Friends and family will say good bye to a beloved friend Friday, as they lay to rest Stephen P. “Butch” Freeman.

Freeman, 39, died Jan. 25 when the small, military-style jet he was piloting crashed into a mobile home park in Ketchikan, Alaska.

He left behind a wife, Sherry, and two children, Hannah Claire, 3, and Stephen Nicholas, 1.

According to The Associated Press, the plane hit one trailer, triggering a fire. No one was home at the time and all residents had been accounted for.

Searchers found Freeman’s body across a ravine from the crash. No one else was aboard the plane. Witnesses said Freeman ejected from the plane too late, so he could steer the aircraft away from an area that would result in a massive loss of life.

He sacrificed his life, they said, to save people on the ground.

To many people, Freeman is a hero. David Leppelmeier considers himself fortunate to call Freeman his friend.

“Butch had a knack for cultivating relationships, not just being casual friends with anybody,” Leppelmeier said. “He was a great friend.”

Leppelmeier said he never had as much fun around anybody as he had with Freeman. He said they loved to go sailing, attend football and baseball games and go to Jimmy Buffett concerts.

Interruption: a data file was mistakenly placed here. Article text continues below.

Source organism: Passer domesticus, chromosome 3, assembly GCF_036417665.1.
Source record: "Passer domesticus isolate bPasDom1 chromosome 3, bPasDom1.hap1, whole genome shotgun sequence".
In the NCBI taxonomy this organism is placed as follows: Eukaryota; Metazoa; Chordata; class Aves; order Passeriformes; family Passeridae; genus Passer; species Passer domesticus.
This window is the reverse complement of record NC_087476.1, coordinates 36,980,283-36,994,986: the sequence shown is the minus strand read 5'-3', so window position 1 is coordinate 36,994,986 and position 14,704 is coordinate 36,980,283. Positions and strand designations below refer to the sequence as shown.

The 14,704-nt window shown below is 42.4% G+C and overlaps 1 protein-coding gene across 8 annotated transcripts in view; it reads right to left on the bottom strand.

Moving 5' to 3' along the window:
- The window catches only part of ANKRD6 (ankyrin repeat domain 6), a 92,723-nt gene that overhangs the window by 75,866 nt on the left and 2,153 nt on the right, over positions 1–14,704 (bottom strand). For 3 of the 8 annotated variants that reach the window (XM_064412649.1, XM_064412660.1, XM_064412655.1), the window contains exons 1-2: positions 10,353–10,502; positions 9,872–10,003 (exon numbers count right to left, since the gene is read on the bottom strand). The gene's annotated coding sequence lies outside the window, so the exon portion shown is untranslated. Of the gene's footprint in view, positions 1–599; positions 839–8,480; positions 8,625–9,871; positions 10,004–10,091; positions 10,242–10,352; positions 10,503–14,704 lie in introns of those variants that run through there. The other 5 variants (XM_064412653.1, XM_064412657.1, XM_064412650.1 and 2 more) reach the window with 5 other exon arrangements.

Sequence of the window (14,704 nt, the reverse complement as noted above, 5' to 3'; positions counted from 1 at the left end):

While Freeman always took his friendships seriously, he treated life a bit differently. Leppelmeier said Freeman was always cracking jokes when they were getting ready to fly ,and he never missed the opportunity for a good practical joke.

“I remember when I met him, he came by my house and he heard that I was a Santa Claus at a local hospital and said, ‘Hey, can I borrow your Santa Claus outfit?’” Leppelmeier said. “He got in the back seat of a two-seat F-18. He got in over by base ops and they taxied the plane around over to the hangar. He climbed out of the plane dressed like Santa Claus for the squadron party at the hangar.”

At Freeman’s funeral service Friday, Leppelmeier and Freeman’s brother, Ernest, will be giving eulogies. When it comes time to talk about Freeman, he said all he can do is tell some of his favorite stories of his best friends and show people how much his life was touched by him.

“I’m just putting together a bunch of Butch stories,” Leppelmeier said. “He was everybody’s friend. If you were broke down and needed your car towed, he was the guy you called. He was the guy who if anybody couldn’t make a flight, he would take it. He flew more hours than anybody. He just loved to fly.”

Freeman’s funeral service will begin at 2 p.m. Friday at First Baptist Church. Afterward, family and friends will be gathering at The Junction to greet one another and talk about the man who was a best friend to so many people.

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